Skip Counting Money Math $5s, $10s, and $20s

My students work on the next dollar up method a lot. You probably know that one, basically you count out however many dollars you owe, and then add one for the change (or round up and count). I love the dollar over method as it makes tricky parts, such as change, so much easier!

Have any of your students mastered the dollar over method and need a bit of a challenge? For my students who are ready, I started using the "dollar over method" to pay for more expensive items by counting with $5s, $10s, and $20s. So it's not really next dollar or dollar up anymore, but more like skip counting by $5s, $10s, or $20s in order to pay for your items.

First, we practice counting exact amounts of money. For example, if the shoes costs $25 I would need five $5 bills to get to $25. Students practice this with classroom money and through the color-in money worksheets.

Once students are able to master the concept of counting to an exact price, I like to challenge them some more. Now, I might give them a price of $18 and they would have to pay with four $5 bills ($20) in order to cover the cost of that item. Tricky tricky! I have found that starting with $10 bills are the best way to introduce this skill, as it is easier to count by tens and a little easier to see how many more they would need.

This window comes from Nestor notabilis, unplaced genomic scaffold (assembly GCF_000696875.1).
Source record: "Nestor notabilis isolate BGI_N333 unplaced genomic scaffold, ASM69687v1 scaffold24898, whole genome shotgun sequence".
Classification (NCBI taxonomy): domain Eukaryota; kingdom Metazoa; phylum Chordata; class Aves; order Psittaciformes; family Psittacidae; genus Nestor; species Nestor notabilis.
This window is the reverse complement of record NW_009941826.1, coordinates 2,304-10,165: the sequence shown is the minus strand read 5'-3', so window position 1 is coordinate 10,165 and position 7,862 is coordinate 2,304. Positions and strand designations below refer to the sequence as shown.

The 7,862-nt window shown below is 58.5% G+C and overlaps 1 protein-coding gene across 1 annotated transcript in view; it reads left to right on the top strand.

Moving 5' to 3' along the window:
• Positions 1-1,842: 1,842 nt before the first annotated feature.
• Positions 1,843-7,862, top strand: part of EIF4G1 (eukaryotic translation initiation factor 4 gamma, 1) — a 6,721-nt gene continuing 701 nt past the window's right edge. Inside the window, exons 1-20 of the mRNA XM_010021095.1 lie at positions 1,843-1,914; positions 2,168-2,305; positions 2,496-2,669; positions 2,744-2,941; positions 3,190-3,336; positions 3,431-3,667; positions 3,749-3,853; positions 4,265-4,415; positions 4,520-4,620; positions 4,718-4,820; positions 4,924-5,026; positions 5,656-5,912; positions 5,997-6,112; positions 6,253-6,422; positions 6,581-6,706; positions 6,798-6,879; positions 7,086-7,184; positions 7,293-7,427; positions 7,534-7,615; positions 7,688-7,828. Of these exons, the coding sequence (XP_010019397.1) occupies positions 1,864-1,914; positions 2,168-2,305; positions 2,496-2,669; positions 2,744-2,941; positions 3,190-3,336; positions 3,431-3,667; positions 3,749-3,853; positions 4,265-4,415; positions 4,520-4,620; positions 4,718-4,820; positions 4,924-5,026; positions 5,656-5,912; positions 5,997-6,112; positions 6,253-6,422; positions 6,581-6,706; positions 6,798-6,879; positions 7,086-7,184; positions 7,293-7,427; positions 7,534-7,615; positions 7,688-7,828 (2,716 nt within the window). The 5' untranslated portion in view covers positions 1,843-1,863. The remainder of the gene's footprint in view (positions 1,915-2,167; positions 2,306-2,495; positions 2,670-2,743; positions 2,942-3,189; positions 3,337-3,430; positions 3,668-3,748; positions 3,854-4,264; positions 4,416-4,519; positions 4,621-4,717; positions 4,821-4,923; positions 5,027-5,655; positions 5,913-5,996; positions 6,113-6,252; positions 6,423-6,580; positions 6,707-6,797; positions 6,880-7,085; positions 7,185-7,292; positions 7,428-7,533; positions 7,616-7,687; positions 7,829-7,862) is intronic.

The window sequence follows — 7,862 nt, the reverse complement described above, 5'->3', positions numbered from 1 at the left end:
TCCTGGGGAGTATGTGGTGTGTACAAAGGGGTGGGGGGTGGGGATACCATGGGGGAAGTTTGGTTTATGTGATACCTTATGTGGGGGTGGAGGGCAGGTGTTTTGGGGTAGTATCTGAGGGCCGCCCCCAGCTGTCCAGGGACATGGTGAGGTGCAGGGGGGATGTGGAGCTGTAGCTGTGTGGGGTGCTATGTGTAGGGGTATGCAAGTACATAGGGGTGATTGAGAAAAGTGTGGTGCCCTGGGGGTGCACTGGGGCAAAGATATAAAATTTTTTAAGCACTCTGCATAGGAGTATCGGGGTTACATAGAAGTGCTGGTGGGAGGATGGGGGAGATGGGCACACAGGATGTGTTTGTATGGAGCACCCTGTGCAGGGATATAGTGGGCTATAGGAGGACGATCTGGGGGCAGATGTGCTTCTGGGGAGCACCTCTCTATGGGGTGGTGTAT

And to challenge my students a little bit more (you are starting to noticed that I like to continuously challenge my students, haven't you?!), I have a worksheet that goes along with these ones that they can use in order to calculate their change back, since they are paying with an amount that is larger than their total.

Money Math $5, $10, and $20 Color-In Worksheets for Specia
If you like these worksheets, you can purchase them HERE in my TpT store! (Color-in  $1 dollar worksheets also available)

1 comment

  1. I think that I need to go back to school :) Thanks for sharing your lesson tips as my kids are homeschooled.

    Besos, Sarah
    Journeys of The Zoo


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